Abdul-Gafar lectures in the Department of Political Science, Lagos State University and is a Research Associate at the African Centre for the Study of the United States (ACSUS), University of the Witwatersrand. A Social Science Research Council (SSRC) ‘Next Generation of Social Science in Africa’ Fellow (2013-2014), Doctoral Fellow at KU Leuven’s Centre for Research on Peace and Development (2013-2017), University of Edinburgh’s Centre of African Studies Catalyst Fellow (in 2019 and 2020), and an American Council of Learned Societies’ African Humanities Program Postdoctoral Fellow (2020-2021), his research is broadly centred around the “development question” in Africa with a strong bias for Africa-China relations, youth service, nation-building, research ethics and knowledge (re)production. He co-founded the Conflict Research Network West Africa (CORN–West Africa).
There has been renewed interest in the study of Africa-China relations. Among the areas that have attracted significant interest in academic literature and popular media is Chinese environmental footprint in Africa. However, existing literature on this subset of Africa-China relations predominantly overlooks the role of non-state actors. Given this gap, I will be working on a research project entitled “Governance from below? Non-state actors and Chinese environmental footprints in Africa – The case of Ghana” at MIASA. Specifically, I will engage two broad questions: (a) What motivates non-state actors to respond to Chinese environmental footprints in Ghana? (b) How have non-state actors in Ghana responded to Chinese environmental footprints? Building on my research interest in Africa-China relations (especially in understanding the role of non-state actors since 2015) and adopting Anthony Giddens’ Structuration Theory, the fellowship period will be used to achieve four main goals: (a) collect relevant primary data for – and complete – a draft paper on non-state actors and Chinese environmental footprint in Ghana; (b) write up an op-ed on my findings; (c) write a methodological paper that documents the research process, particularly taking account of the workability of the Global Ethics Toolkit; and (d) expand my scientific network.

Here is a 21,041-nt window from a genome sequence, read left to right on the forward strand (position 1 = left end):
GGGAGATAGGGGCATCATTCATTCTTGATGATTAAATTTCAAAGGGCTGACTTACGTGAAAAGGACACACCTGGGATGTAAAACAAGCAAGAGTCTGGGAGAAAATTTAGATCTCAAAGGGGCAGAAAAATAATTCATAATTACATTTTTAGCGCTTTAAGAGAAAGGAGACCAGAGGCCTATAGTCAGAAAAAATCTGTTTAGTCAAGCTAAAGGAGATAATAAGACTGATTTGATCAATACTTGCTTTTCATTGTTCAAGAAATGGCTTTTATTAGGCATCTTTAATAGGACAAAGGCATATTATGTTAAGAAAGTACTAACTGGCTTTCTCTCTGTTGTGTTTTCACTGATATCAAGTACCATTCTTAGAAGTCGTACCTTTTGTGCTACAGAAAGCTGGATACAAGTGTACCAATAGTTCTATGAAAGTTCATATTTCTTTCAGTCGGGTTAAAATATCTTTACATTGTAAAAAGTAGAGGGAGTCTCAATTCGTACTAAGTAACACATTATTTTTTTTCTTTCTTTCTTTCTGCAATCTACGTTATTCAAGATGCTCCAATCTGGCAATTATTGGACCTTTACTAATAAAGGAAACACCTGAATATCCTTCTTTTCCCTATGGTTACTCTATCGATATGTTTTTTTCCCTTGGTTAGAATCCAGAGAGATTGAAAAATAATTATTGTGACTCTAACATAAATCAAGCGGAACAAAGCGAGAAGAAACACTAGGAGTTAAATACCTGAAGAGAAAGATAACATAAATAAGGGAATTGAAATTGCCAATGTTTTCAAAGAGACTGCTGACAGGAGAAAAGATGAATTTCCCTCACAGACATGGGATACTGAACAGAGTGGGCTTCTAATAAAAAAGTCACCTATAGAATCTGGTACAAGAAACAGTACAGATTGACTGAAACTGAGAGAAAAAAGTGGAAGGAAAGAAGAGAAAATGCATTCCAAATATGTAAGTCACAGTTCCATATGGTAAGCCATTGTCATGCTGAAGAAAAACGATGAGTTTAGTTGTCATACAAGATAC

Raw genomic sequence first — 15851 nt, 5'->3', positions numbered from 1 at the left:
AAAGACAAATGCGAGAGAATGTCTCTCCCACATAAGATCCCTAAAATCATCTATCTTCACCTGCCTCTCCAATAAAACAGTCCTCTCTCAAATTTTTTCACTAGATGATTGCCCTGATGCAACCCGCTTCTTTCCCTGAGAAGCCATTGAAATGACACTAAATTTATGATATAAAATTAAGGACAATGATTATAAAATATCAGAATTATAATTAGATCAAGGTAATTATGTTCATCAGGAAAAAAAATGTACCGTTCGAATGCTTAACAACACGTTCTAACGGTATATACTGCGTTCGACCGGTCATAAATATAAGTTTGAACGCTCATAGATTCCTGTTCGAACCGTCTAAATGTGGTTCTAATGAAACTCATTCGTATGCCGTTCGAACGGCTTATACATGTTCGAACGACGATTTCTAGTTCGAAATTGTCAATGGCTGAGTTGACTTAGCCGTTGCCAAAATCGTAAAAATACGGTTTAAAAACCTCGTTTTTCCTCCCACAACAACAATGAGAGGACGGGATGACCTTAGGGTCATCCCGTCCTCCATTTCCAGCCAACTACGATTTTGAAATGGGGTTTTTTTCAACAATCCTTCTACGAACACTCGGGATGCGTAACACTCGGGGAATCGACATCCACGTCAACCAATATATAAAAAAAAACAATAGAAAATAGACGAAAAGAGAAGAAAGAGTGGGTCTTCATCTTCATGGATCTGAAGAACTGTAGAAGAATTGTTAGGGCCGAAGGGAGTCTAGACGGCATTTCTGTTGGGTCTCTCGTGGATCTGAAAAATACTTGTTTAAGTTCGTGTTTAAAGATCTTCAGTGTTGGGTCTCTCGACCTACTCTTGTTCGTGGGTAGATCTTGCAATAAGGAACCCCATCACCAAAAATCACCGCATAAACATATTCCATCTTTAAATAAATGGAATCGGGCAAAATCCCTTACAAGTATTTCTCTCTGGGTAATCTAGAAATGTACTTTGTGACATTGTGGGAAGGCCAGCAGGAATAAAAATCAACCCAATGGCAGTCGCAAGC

Additional information about the researcher is available at the link:
Background works for the project
Mudasiru, S.O., Oshodi, A.T. & Fatai, A.S. (2016). “State and non-state actors in International Relations.” In: Ayo Omotayo, Kayode Taiwo & Olabisi Yusuff (eds.), Foundations of Social Sciences: A book of readings, Lagos: LASU Press, pp. 227-247.
Oshodi, A.T. (2015). “Between the dragon’s gift and its claws: China in Africa and the (un)civil fostering of ILO’s Decent Work Agenda.” In: Axel Marx, Jan Wouters, Glenn Rayp & Laura Beke (eds.). Global governance of labor rights: Assessing the effectiveness of transnational public and private policy initiatives. Massachusetts, US: Edward Elgar, pp. 190-208.
Oshodi, A.T. (2015). “Sino-pessimism versus Sino-optimism: Which way for Chinese Africana?” In: Charles Quist-Adade & Vincent Dodoo (eds.). Africa's many divides and Africa's future: Pursuing Nkrumah's vision of Pan-Africanism in an era of globalisation. Newcastle, UK: Cambridge Scholars Publishing, pp. 190-216.
Seteolu, F. & Oshodi, A.T. (2018). “Oscillation of two giants: Sino-Nigeria relations and the global south.” Journal of Chinese Political Science, 23(2): 257-285.